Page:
Commenter Summer sent me this great piece about Moral Monday protests in North Carolina from The Feminist Wire:
“Grotesque” is the word the New York Times used in an editorial today to describe North Carolina politics. I can think of some others.
In many ways, what’s happening in North Carolina is not entirely different from what is happening in places all over the country. In North Carolina as in other places, legislators are investing immense time and resources on abortion policy that intervenes in “problems” that arepolitical phantasms, while their constituents are navigating fundamental problems like hunger and access to basic health care. Education is being gutted in many states. And in what appears to be a desperate attempt to hold onto power, the Right is relying on some tried and true strategies that have the effect of un-democratizing democracy bylimiting public protest and constraining political participation (through voter ID laws and a tax on parents’ of college students who register in college towns). (In North Carolina too, moneyed interests are at work buttressing policymakers’ efforts by labeling some forms of citizenship as, perhaps, too citizen-y.)
But in North Carolina, weekly Moral Monday protests have been growing since April. Reverend Doctor William Barber, the state’s NAACP President, has spearheaded and sustained civil disobedience that has called out thousands of protesters and led to hundreds of arrests. The sheer mobilization of people achieved by Moral Mondays is incredible and inspiring. But what’s happening in North Carolina is worth paying attention to for three additional reasons.
1.News coverage has incorrectly reported that this past Mondays’ protest revolved around the North Carolina General Assembly’s recent abortion related efforts. The policy aims is to reduce access to one clinic in a state with a highway that stretches 604 miles from border to border. Surely, many protestors cared about reproductive justice, a site of struggle in which abortion is only one facet. But protestors were there to speak up about higher education, gerrymandering, the racism deeply structuring the criminal justice system, unemployment benefits, policy that directly attacks the lives of people with disabilities, the sustained exclusion of LGBTQ North Carolinians from any state recognition, pay increases for the NC Cabinet, and privatization of cityand county resources. (It’s always worth considering when and under what circumstances “big government” is demonized and when it is strategically deployed.)
I know the range of issues protestors were fighting against because I was there. The conversations that happened on the bus ride from Asheville, North Carolina to Raleigh were wide ranging as people articulated how voting rights, redistricting, and abortion policy are connected to environmental sustainability, family wellbeing, and racism. Participants whose political engagement tends towards a single issue (or maybe two) are articulating a seemingly newfound understanding of the importance of coalition building. Moral Mondays represent a significant moment in contemporary political struggle wherein single-issue politics are giving way to a deep understanding of the interconnectedness of social issues.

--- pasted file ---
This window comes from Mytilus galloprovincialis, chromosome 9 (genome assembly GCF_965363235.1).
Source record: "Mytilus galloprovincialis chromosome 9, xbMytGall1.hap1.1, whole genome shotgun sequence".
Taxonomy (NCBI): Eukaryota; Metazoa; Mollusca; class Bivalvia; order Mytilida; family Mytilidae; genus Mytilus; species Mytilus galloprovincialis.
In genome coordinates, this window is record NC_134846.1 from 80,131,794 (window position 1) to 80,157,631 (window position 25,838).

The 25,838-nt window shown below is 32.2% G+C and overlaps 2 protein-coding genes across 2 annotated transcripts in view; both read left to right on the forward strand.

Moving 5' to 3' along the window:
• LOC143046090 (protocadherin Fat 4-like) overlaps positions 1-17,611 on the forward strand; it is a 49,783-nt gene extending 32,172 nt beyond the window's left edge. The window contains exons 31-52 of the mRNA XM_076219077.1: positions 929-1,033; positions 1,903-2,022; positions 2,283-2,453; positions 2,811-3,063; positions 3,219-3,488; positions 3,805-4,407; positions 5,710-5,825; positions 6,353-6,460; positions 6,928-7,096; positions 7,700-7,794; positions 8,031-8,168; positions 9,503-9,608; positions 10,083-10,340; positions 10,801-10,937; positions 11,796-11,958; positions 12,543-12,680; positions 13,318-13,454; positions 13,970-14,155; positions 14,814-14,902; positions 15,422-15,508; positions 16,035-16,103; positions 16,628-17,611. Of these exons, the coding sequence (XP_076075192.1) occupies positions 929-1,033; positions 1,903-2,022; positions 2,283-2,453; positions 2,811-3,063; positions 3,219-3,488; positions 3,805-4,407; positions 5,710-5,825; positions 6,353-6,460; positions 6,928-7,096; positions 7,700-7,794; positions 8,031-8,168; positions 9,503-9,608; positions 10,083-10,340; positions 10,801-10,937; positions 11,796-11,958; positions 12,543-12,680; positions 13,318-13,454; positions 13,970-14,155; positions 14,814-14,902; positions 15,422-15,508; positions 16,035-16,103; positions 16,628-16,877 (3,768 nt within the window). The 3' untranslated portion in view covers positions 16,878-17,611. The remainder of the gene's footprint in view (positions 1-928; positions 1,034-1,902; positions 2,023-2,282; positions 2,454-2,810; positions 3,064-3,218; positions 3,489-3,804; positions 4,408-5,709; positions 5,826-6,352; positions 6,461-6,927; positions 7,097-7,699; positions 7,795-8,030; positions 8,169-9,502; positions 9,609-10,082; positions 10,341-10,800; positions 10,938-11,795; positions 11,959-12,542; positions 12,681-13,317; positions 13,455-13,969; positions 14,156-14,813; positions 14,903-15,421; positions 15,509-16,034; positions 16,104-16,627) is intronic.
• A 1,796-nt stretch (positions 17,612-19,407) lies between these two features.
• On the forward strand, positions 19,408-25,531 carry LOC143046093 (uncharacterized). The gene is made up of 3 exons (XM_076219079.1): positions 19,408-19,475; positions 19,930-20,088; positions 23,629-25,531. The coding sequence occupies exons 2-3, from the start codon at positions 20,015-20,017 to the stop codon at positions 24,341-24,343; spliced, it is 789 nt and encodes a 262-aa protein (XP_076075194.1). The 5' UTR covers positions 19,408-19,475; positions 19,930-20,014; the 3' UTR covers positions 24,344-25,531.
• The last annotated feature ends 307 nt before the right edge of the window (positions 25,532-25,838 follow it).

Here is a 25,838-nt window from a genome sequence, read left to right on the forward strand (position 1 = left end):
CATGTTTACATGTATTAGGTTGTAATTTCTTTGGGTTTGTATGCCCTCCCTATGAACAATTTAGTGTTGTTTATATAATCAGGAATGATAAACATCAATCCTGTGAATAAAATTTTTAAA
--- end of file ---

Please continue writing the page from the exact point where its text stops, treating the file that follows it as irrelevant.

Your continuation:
2. On Moral Monday, protestors moved from the lawn outside the Legislative Building into the rotunda that bridges the House and Senate chambers. Police gave protestors a five-minute warning to vacate the premises. A select group stayed and was subsequently arrested. I was not a part of that group.
As I made way toward the exit at the two-minute warning, I passed an Ob-Gyn entering the rotunda, the area in which arrests would promptly begin. I knew she was an Ob-Gyn because she was wearing her white doctors’ coat embroidered with her name and professional affiliation. I do not know if she was arrested. But her visibility at Moral Mondays demonstrates something significant.
By wearing her physician’s jacket, the woman I saw was protesting not as a “Democrat” or a liberal, a progressive or a radical, but first and foremost as a doctor.
It really is a broad coalition, a diverse group of people down there getting arrested, with the NAACP in the lead. The lack of a divide on social issues is heartening because as you all know “social issues” have been used very effectively over the years to divide us on economic issues.
Summer would also like to organize a Balloon Juice meet-up in North Carolina:
So if you’d like to let people know that they can email summerjsmith97 at gmail, I will put something together here in Durham or Raleigh, maybe even one after a protest.